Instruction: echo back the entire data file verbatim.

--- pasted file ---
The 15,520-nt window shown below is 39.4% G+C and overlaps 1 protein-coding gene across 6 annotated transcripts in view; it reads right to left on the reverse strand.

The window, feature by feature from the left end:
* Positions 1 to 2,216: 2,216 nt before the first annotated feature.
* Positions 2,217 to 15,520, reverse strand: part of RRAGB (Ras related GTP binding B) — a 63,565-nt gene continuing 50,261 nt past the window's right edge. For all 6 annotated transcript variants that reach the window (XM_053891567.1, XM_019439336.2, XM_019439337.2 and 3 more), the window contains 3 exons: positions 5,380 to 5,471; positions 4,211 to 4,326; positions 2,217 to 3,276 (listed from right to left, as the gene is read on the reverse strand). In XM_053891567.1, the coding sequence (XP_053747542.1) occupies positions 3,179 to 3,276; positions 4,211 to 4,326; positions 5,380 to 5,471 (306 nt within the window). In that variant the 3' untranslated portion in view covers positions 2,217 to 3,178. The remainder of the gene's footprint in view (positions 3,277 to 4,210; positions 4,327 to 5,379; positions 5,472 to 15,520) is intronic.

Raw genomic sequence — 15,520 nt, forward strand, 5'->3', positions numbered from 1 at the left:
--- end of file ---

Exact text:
The 15,520-nt window shown below is 39.4% G+C and overlaps 1 protein-coding gene across 6 annotated transcripts in view; it reads right to left on the reverse strand.

The window, feature by feature from the left end:
* Positions 1 to 2,216: 2,216 nt before the first annotated feature.
* Positions 2,217 to 15,520, reverse strand: part of RRAGB (Ras related GTP binding B) — a 63,565-nt gene continuing 50,261 nt past the window's right edge. For all 6 annotated transcript variants that reach the window (XM_053891567.1, XM_019439336.2, XM_019439337.2 and 3 more), the window contains 3 exons: positions 5,380 to 5,471; positions 4,211 to 4,326; positions 2,217 to 3,276 (listed from right to left, as the gene is read on the reverse strand). In XM_053891567.1, the coding sequence (XP_053747542.1) occupies positions 3,179 to 3,276; positions 4,211 to 4,326; positions 5,380 to 5,471 (306 nt within the window). In that variant the 3' untranslated portion in view covers positions 2,217 to 3,178. The remainder of the gene's footprint in view (positions 3,277 to 4,210; positions 4,327 to 5,379; positions 5,472 to 15,520) is intronic.

Raw genomic sequence — 15,520 nt, forward strand, 5'->3', positions numbered from 1 at the left: